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What is Primary Memory? - Definition of Primary Memory

What is Primary Memory? - Definition of Primary Memory

Memory is one of the most important elements of a computer. It stores the data and commands required during the processing of data and output results. Memory is divided into two categories, one is primary memory or main memory and the other is secondary memory or auxiliary memory.

What is Primary Memory? - Definition 

The memory unit communicating directly with the CPU is called internal memory or primary memory. Internal memory is also known as main memory, primary memory, and is known as Instant Access storage (I.A.S). Primary memory allows computers to store data for immediate manipulation and to monitor what is currently being processed. Primary memory has limited storage capacity. Primary memory is used for different purposes i.e.
  • Data are fed into an input storage area where they are held unit ready to be processed.
  • A working storage space that's like a sheet of scratch paper is used to hold the data being processed and the intermediate results of such processing.
  • An output storage area holds the finished results of the processing operations unit they can be released. 
When the power is turned off, the contents of the Main memory are lost forever. There are mainly to the primary memory used in 
the personal computer, one is RAM and the other is ROM.

Random Access Memory (RAM)

RAM used for holding and data being executed is called random access memory or RAM. It is volatile or temporary memory in which data can be read and write so it is called Read and write Memory. When you switch off the computer all the data and programs are lost form the RAM. Ram needs to writable in order for it to do its job of holding programs and data that you are you working on. It is much faster than other memory. 

There are two categories of RAM as follows:

1) Dynamic RAM (DRAM) It is made up of memory cells where each cell is composed of one capacitor and one transistor. DRAM must be continually refreshed to store information. This is done by placing the memory on a refresh circuit that rewrites the data serval hundred times per second. DRAM is used for most system memory because it is cheap and small memory.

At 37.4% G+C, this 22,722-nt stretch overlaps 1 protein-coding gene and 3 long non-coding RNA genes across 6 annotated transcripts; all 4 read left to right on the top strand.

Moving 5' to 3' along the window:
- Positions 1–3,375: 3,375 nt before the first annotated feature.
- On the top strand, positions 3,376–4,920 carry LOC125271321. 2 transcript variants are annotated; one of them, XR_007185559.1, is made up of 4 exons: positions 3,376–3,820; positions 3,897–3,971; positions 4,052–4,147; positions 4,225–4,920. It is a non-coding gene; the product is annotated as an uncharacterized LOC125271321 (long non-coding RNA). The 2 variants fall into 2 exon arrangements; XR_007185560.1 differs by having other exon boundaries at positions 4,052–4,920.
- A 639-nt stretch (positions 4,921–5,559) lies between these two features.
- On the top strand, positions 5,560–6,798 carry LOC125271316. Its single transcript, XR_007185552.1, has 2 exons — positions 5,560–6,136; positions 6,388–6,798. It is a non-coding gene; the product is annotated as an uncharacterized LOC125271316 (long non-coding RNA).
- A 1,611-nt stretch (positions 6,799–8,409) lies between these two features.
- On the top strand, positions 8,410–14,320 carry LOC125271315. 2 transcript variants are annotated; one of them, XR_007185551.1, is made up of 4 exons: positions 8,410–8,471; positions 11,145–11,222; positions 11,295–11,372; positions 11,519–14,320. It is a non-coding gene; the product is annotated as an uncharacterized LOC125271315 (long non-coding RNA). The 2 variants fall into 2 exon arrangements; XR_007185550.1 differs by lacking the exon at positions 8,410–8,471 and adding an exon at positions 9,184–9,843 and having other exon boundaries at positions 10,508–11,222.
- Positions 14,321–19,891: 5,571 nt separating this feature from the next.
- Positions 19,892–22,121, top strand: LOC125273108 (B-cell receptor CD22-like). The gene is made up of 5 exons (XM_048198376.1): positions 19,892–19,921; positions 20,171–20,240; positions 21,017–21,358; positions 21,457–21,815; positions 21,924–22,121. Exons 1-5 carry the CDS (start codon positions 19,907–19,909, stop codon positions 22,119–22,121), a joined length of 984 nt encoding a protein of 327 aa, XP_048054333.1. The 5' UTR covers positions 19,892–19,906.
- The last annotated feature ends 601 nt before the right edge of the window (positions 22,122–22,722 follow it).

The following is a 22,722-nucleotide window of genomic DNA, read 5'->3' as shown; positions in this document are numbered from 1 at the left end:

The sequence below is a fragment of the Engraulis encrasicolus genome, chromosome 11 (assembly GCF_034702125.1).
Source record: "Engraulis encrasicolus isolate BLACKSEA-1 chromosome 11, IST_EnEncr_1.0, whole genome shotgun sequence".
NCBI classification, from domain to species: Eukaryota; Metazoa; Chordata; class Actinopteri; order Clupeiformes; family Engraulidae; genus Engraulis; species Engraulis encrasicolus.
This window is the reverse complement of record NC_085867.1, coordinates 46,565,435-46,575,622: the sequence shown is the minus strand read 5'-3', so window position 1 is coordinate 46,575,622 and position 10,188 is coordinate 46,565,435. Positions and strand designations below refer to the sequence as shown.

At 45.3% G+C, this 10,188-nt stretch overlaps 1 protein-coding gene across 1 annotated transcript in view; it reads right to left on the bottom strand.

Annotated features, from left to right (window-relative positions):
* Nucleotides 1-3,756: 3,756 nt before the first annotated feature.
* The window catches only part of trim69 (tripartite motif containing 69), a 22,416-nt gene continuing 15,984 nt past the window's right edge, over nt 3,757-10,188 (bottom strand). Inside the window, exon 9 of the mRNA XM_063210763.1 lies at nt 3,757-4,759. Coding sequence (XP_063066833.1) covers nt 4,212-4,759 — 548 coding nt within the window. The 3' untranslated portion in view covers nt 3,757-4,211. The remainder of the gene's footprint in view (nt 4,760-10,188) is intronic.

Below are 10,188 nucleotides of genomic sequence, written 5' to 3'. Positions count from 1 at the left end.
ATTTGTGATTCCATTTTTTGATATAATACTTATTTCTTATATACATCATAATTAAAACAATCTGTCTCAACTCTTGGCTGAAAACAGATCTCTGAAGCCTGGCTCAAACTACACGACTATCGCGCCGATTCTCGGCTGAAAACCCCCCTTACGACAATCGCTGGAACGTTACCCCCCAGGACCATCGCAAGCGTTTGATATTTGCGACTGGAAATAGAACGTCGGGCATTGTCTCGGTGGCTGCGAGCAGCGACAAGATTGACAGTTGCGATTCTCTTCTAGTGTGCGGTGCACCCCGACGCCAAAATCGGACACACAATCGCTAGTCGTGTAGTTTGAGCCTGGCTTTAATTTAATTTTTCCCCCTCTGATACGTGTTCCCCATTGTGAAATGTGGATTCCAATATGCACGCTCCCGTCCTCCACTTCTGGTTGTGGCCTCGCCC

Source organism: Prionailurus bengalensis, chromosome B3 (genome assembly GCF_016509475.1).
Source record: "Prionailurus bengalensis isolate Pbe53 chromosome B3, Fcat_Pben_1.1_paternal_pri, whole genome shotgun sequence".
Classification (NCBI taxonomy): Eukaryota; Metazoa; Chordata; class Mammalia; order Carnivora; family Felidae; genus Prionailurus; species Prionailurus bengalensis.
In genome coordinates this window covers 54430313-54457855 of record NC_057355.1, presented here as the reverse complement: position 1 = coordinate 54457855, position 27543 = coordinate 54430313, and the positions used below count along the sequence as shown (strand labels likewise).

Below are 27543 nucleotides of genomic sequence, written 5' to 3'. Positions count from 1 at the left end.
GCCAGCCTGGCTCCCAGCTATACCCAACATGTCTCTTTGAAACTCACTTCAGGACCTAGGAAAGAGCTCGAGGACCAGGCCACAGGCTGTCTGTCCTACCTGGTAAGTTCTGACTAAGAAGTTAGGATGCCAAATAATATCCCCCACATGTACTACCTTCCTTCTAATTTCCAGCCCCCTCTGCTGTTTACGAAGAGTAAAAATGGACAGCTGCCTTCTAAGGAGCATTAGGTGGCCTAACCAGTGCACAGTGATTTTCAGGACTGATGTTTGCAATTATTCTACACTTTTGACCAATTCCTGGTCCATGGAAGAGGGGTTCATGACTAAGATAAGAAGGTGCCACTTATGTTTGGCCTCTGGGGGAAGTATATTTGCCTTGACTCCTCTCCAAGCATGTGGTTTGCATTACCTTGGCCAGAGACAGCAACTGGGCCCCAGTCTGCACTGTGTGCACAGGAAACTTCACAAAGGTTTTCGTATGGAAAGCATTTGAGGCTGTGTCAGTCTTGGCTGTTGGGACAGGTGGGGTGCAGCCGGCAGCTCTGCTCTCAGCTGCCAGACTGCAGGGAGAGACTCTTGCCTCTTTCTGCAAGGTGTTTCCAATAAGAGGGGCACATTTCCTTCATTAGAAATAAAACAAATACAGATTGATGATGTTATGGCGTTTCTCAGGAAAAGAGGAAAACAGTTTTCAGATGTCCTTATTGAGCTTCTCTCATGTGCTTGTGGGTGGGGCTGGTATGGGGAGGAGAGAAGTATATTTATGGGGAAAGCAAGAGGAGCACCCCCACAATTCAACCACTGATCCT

Characteristics of the Dynamic RAM:
  • It has a short data lifetime
  • Need to refresh continuously
  • Slower as compared to SRAM
  •  Used in size
  • Lesser in size
  • Less power consumption
2) Static RAM (SRAM) It retains the data as long as power provides to the memory chip. SRAM needs not to be refreshed periodically. It uses multiple transistors for each memory cell. SRAM chips use a matrix of 6-transistors and no capacitors. SRAM has often used cache memory due to its high speed. SMAR is more expensive and faster than DRAM.

Read-Only Memory (ROM)

It is also known as a non-volatile memory or permanent storage. It is another type of primary memory. The information 'burnt' into the ROM chip at the manufacturing time. It cannot be altered and fresh information cannot be 'written' into a ROM so it is called Read Ony Memory. The program stored in ROM is always there, whether the power is on or not. The most common example is the system BIOS programs, which is stored in a ROM called the system BIOs ROM.

There are some categorize of ROM as follows:

1) Programmable ROM (PROM) It is also non-volatile in nature. Once a ROM has been programmed, its contents can never be changed. It is a one-time programmable device. These types of memories are found in video game consoles, mobile phones, implantable medical devices, and high definition multimedia interface.

2) Masked ROM (MROM) The very first ROMs were hard-wired devices that contained a pre-programmed set of data or instruction. These kinds of ROMs are known as masked ROMs. It is an inexpensive ROM.

3) Erasable Programmable ROM (EPROM) is similar to PROM. but it can be erased by exposure to strong ultraviolet light, then rewritten. so, it is programmable ROM (UV EPROM). 

4) Electrically Erasable Programmable ROM  (EEPROM) It is similar to EPROM, but it can be erased electrically, then rewritten electrically and the burning process is reversible by exposure to electric pulses. it is the most flexible type of ROM and is now commonly used for holding BIOS. 

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